Physical Activity and Exercise

Sep 22, 2017 | Healthy Living

Being physically active and getting enough exercise is important for everyone, but especially if you have diabetes. Exercise has so many health benefits. Not only does it decrease your risk for things like heart disease and cancer (among other things), but it can also help you manage diabetes,
and improve your blood sugar control – muscles are one of the body’s biggest users of glucose, so engaging them is a great way to lower blood sugar.

Getting started

  • If you haven’t been very active for a while, or are just getting back into an exercise routine, check with your care team and/or AFM provider before you jump in.
  • Start by setting small goals that you know you can achieve. If you haven’t been active at all recently, start slow, and build upon your successes. Make your goals S.M.A.R.T. (Specific, measurable, attainable, relevant, time-bound). Example: “I will walk for 10 minutes 3 times next week to start my fitness program that will improve my health.” What is your own S.M.A.R.T. goal to get started?
  • Once you have a goal, schedule the activities you planned into your calendar. Make appointments with yourself that you keep, just like all your others.
  • Why is getting more active important to you? To be healthier? To have fewer medications to worry about? To be able to play with your children? Be around for grandchildren? Whatever your reasons are, find ways to remind yourself of them on your calendar so that you’ll keep these important appointments with yourself.

Work your way up

  • For the best health benefits, the recommendation is to get at least 150 minutes per week of moderately intense exercise (brisk walking, swimming, bicycling, etc.).
  • As you start exercising more regularly, gradually increase the time or the intensity of your workouts to continue improving your fitness.
  • If you’re just starting out and exercising for 30 minutes at a time isn’t realistic, break up your workout into 10 minute chunks and spread them out through the day.

Find an activity (and a buddy) you enjoy

    • Do you hate jogging but love swimming? Great! Swimming it is. There are so many fun activities out there – probably some you’ve never even heard of (pickle-ball, anyone?). Chances are, if you try enough activities, you’ll find something you really enjoy! Check out places like the local recreation facilities, senior centers (not just for seniors), or various clubs and organizations in town.
    • Recruit a buddy! If you’re struggling to get motivated, enlist a friend or loved one who can exercise with you.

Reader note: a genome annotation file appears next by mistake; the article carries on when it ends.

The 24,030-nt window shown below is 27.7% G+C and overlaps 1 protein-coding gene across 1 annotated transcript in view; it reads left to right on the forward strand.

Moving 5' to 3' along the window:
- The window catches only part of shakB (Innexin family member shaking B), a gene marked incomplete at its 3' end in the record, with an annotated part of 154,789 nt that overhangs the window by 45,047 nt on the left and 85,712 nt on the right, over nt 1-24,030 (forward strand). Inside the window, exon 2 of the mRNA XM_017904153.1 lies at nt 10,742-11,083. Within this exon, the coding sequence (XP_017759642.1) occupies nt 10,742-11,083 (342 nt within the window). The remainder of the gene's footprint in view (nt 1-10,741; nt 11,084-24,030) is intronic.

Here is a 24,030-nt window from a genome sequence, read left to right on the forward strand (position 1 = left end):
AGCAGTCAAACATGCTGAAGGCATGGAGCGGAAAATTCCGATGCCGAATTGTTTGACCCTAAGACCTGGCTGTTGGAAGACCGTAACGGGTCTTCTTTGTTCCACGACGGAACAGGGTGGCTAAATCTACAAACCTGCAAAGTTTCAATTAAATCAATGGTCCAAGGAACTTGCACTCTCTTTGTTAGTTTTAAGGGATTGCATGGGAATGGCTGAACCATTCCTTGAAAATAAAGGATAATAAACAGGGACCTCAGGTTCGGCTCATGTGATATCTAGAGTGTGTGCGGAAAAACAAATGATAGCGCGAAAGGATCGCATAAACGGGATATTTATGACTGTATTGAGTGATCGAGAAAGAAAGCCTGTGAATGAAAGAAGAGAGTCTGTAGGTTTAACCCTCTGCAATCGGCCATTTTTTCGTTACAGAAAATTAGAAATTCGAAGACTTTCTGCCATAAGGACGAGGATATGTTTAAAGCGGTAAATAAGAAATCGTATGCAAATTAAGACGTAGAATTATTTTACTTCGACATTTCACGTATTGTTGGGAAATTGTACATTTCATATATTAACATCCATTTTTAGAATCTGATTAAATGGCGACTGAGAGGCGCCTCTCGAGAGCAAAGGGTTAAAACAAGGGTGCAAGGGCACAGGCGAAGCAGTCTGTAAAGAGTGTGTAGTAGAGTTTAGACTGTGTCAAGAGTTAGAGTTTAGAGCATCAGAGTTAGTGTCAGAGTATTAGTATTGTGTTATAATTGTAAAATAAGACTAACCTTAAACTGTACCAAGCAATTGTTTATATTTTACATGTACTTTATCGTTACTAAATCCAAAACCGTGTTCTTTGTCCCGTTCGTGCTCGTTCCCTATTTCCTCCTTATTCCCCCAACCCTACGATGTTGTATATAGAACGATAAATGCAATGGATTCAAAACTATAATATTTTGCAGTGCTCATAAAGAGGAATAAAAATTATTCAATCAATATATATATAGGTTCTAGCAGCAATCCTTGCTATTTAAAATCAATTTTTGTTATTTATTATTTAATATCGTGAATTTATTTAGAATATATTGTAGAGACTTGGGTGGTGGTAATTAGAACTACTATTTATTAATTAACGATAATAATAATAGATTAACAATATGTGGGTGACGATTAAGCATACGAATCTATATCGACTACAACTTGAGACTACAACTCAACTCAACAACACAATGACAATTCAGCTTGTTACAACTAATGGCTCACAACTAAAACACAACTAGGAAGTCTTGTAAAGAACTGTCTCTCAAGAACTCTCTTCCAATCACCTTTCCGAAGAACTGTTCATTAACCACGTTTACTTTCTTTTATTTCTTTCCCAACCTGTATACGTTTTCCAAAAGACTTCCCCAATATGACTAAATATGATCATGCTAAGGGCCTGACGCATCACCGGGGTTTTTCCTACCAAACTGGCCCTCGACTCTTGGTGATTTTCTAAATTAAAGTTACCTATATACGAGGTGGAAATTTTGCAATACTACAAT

• Even if you can’t exercise together, having an Accountabil-i-Buddy can be just as encouraging. Share your goals with someone, and ask them to check in with you regularly to help you stay on track.

Build Muscle

  • Adding resistance exercises to your routine will help keep your muscles and bones healthy, increase the size of your glucose-burners (muscles), and also help you burn more calories even when you’re not exercising. Just as with cardio exercise, start with a routine that is appropriate for your current fitness level, and work up from there. A good goal to aim for is to work all the major muscles in your body 2-3 9181689_stimes per week with resistance exercises.
  • You don’t necessarily have to hit the gym to get a good resistance workout in. You can target most of the muscles in your body with some basic equipment at home – or even just using your own body weight!

Keep a record

  • Take your blood sugar before, during, and after exercise. This will help you keep track of how your body responds to exercise so you can prevent large fluctuations in your glucose levels.
  • Keeping a fitness log is also a great way to track your progress and motivate yourself to continue your activity program.
  • Use a fitness tracking app (see the AFM list of apps, or try myfitnesspal.com or mapmyfitness.com). This helps you see how you’re doing, and you can connect with others who are working toward goals if you like.

Watch for symptoms of hypoglycemia (low blood sugar)

  • When you exercise, sometimes blood sugar can get low. Make sure you check your blood sugar while you’re exercising, especially if you are planning a new activity or making a change in the duration or the intensity of your workout.
  • Stop exercising and eat or drink something if:
    • Your blood sugar is 70mg/dL or lower
    • You feel shaky, weak, or confused

After exercise

  • Check your blood sugar right after exercise and then again if you feel “low” or shaky and/or weak. Exercise uses sugar that’s stored in your muscles and liver. When your body replenishes these stores, it uses sugar from your blood. This is one of the ways exercise can help you better manage diabetes, but you need to know how your body reacts.
  • The more strenuous your workout, the longer your blood sugar will be affected.
  • If you do have low blood sugar after exercise, have a small snack with at least 15 grams of carbohydrates and some protein. A good example would be cheese and crackers or an apple with peanut butter. 3 to 4 ounces of fruit juice is also a good choice if you have low blood sugar following a workout.

Resources

www.fcgov.com/recreator/

www.meetup.com

www.niddk.nih.gov

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